I must have been misinformed. Surely we are not giving the power as to our right to vote on the school (property tax) issue to one individual. Am I to understand that our Representative Grantland and Senator Orr will not present a petition to the legislature (so that we might have the right to vote on the school issue) without the approval of the entire city council? And that Mr. Drake is the sole dissenting member of the council? Can Mr. Drake speak for the entire community on such an important matter?
I am sure that Councilman Drake is listening to those constituents who do not favor a tax increase for any reason and I am sure he believes he is doing the right thing. However, pros and cons of the issue nonwithstanding, one person (Mr. Drake) should not have the power to take away my right to vote.
The “unanimous approval” stance taken by our legislators is tradition not law…a tradition that should be set aside. The approval of the council does not mean that we will have a property tax increase to fund a new high school. It simply means that we, the citizens of Hartselle, would have the right to a referendum, the right to cast a vote.
No one likes a tax increase! However, if we need a new high school (and it certainly seems that we do) we should be given the option to vote as to a tax increase to fund he new high school. Then, “yes” or “no,” we will have heard the citizens speak. I believe this is called “democracy.”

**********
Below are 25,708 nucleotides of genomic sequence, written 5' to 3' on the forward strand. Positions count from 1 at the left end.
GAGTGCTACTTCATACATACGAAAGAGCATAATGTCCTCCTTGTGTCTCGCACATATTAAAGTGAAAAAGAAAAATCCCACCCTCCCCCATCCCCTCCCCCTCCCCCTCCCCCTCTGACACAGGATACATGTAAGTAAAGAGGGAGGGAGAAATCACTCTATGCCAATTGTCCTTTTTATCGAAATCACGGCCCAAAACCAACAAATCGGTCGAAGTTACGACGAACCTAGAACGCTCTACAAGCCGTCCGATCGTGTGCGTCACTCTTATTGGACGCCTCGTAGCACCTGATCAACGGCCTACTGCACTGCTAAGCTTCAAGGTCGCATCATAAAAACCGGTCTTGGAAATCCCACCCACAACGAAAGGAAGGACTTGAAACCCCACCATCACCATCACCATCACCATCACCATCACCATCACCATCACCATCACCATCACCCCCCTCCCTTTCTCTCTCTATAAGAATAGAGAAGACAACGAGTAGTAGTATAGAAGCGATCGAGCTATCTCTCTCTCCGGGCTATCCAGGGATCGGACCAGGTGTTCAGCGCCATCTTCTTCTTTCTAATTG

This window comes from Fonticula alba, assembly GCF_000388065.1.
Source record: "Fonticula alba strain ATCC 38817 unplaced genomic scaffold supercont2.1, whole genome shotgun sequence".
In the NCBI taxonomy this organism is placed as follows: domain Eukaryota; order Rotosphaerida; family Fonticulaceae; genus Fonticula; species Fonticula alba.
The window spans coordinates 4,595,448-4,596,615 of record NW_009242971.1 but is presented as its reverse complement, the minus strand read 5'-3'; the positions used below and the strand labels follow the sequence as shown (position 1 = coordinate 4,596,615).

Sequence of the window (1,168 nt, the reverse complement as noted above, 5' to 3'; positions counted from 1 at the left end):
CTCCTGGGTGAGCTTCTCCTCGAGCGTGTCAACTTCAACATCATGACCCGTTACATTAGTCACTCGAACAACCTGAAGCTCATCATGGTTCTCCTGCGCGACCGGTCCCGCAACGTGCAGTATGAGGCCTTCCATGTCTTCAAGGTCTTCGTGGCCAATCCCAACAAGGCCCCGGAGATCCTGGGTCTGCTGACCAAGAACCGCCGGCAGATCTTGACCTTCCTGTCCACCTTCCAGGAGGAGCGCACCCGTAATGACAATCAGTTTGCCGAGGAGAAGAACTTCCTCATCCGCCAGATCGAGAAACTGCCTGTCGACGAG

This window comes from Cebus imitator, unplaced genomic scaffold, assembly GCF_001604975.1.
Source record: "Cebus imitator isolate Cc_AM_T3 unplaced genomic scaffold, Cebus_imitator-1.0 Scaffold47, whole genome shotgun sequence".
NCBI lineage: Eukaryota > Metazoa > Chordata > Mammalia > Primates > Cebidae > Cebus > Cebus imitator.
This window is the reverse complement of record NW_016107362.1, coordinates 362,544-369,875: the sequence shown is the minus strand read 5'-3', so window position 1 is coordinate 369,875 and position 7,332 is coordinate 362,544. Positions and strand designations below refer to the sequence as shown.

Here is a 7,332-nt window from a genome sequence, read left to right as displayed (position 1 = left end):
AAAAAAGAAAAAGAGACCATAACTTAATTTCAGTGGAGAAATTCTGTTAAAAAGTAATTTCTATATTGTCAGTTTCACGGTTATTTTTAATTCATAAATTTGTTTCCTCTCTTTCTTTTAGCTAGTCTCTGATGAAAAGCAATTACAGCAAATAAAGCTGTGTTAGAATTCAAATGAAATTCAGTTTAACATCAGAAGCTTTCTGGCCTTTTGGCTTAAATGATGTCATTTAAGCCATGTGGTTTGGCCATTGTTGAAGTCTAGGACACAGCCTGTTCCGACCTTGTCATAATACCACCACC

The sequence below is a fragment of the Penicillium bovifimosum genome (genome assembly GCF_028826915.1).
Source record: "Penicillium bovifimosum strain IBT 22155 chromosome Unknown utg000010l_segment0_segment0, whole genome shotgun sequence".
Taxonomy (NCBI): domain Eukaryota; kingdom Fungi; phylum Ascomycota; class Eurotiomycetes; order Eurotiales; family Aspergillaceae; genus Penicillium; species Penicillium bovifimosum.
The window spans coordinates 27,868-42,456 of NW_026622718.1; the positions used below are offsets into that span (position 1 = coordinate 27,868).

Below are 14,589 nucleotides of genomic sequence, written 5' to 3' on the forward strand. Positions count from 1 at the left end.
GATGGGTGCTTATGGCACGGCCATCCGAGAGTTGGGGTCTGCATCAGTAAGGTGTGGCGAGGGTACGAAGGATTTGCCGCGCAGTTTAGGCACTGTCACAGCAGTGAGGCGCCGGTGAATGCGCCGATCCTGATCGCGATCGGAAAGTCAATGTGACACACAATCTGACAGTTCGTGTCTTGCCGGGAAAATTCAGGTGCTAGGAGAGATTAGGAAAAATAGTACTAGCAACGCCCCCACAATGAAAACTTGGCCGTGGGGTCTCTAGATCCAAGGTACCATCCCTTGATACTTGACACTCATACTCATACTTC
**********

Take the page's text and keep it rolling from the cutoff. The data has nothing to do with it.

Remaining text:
I will not have children or grandchildren that would attend a new school but I know that a quality community is not inexpensive. Our property taxes are among the lowest in the state…wonderful if we have everything we need in our community…not wonderful if we are shortchanging our children.
Mr. Drake, Mr. Grantland, Mr. Orr…give us the right to vote. Please, do not take away the voice of the citizens of Hartselle because of the resistance of one man.
Linda Webster
Hartselle
Library grateful for support
Editor:
On behalf of the William Bradford Huie Library of Hartselle I would like to thank the members of the Current Review Club for their continuous support of the library. Their help has provided much needed improvements in the library and allows us to provide better service for our patrons.
Thank you again for your generous support and commitment to the library.
Emily Love
William Bradford Huie Library of Hartselle